Most of us know by now that having a professional online presence is an essential component in today’s job market. Having a social media CV on websites like LinkedIn creates more networking opportunities, helps you get noticed by recruiters and other professionals in your field and can lead you to land your dream career. But, how do you ensure you are making the most out of your online profiles?
We asked our career coaches to provide tips on how to optimize your profile on LinkedIn, so you can really shine.
“First thing’s first – Do not treat LinkedIn as you would other “social media” outlets,” advises career coach Lisa Pachence. “It’s designed to be a business network platform and is particularly suited for business building, career seekers and recruiters. Some career seekers make the mistake of using it as a way to speak their mind, as an afterthought to their resume, or as a casual connecting community. Reinvent your relationship to LinkedIn and relate to it as you would a career or business networking community.”
“A picture is a must,” explains career coach Marla J Williams. “No picture sends the message that you have something to hide or you are too lazy to upload one. The picture needs to be a professional one, if not a really good camera phone one will work until you can get a professional one taken.”
“Know the importance of connections and referrals,” Lisa advises. “Recruiters, managers and human resource departments always look to fill an open position through referrals or current employees first. In my experience as a recruitment director for a Fortune 100 company, personal connections and referrals were 10 times more likely to be hired than internet leads! LinkedIn is a great way to initiate that connection. Use it wisely and with great respect.”
“Most people think that your professional heading is where you put your company name (if you have one) or something like: seeking employment,” career coach Mary Kruger explains. “That’s not quite true. What you want here are keywords that describe who you are and what you do: entrepreneur, accountant, engineer, plus other key words that relate to jobs, partnerships or clients you are targeting.”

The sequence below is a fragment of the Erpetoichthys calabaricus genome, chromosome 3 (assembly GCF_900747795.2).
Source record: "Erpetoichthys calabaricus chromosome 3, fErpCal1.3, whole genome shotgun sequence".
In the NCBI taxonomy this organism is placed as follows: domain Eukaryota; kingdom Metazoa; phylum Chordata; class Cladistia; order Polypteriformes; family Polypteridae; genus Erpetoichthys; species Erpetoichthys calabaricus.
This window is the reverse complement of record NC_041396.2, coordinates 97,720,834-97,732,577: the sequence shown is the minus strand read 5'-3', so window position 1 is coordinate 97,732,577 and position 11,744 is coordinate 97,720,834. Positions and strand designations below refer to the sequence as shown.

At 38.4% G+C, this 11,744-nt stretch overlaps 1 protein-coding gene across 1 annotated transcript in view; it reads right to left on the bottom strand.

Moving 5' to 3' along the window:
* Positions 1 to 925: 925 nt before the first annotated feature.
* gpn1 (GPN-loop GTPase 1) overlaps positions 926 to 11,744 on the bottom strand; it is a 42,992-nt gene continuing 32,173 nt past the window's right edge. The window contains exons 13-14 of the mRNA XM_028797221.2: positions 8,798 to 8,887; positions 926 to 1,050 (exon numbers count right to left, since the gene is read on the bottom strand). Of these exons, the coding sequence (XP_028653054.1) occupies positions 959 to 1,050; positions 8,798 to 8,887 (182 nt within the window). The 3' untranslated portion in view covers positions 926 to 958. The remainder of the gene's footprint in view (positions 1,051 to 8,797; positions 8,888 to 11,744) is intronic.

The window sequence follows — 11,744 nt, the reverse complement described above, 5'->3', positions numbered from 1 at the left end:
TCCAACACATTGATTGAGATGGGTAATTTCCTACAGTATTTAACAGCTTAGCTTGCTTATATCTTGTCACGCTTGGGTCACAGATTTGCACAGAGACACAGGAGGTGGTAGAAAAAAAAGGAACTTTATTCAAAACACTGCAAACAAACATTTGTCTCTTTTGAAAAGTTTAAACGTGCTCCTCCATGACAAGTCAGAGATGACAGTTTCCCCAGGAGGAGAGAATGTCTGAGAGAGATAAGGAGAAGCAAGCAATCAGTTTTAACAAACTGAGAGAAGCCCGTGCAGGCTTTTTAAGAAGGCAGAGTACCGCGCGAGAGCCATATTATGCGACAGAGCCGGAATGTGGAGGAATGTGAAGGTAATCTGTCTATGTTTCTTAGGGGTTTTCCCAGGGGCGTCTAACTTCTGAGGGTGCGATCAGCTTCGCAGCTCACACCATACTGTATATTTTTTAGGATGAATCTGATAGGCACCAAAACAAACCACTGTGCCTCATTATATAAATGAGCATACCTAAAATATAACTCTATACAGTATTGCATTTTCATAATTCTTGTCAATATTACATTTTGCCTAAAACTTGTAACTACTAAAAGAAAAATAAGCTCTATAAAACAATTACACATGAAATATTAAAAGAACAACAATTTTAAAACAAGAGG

“You can also talk about how you help people if you are providing services,” she adds. “When recruiters, employers and others do LinkedIn searches, they see your name, the Professional Heading and your location only, so you want to make your heading count.
Here’s my heading:
Lisa says it’s important to be active on LinkedIn and stay active. “Join groups, post in groups, put up original content and thoughts, make new connections.”
Marla J agrees that joining groups in your industry and contributing on a regular basis is a great way to stay active and relevant.
While LinkedIn is a great place to showcase your professional experience and skills, Lisa warns that you don’t want to overdo it. “This means limiting or eliminating any “selling” of yourself – refrain from spamming and resist sending templated or mass messages.”
Again, LinkedIn is a professional business network, so you should always put your best foot forward when sending messages, leaving comments or sharing content.
“Connect and message individuals with poise, thoughtfulness, graciousness and intention,” Lisa advises.
Marla J agrees, adding that you should keep your personal opinions off LinkedIn as much as possible.
“LinkedIn (LI) automatically assigns individual profiles with a web address or what’s called a URL,” career coach Lynden Kidd explains. “The URL may be some combination of your first and last name and then some combination of numbers and letters. You can find your URL just under where you see your photo on your LI profile. This web address for your profile may be added to business cards, email signatures, resumes or a personal website as a key way for people to get to know more about you instantly. The magic happens, however when you personalize the address, so it is as simple as possible without the additional letters or number that LI assigns automatically.
To make this change:
“I suggest making it your name, but should that be taken consider adding: 1) a middle initial or, 2) the state abbreviation, or 3) a number less than 10 or over 100 to the end of the URL,” Lynden says. “The reasoning for this is no matter the number between 11 and 99 the reader is trying to decide what the number means – your birth year, your kids’ birth year, your graduation, your anniversary. Don’t give them fodder.
Finally, don’t forget to save after you’ve made your modifications to the address.
“Since my name is so unique, I didn’t need to add letters, a middle initial or numbers. Here’s mine: www.linkedin.com/in/lyndenkidd You’ll appreciate having a simplified address, and it looks much more professional without the letters and numbers. Use it liberally to share your freshly updated profile.”
Kristen is the editor and community manager at Noomii.com and the Noomii Career Blog. Kristen's desire to ask questions and share information with others led her to pursue journalism. While she has worked at various publications, covering everything from municipal politics to local restaurants, it was her love of self-improvement and sharing inspiration with others that made Noomii the perfect fit. Connect with Kristen on Twitter and LinkedIn.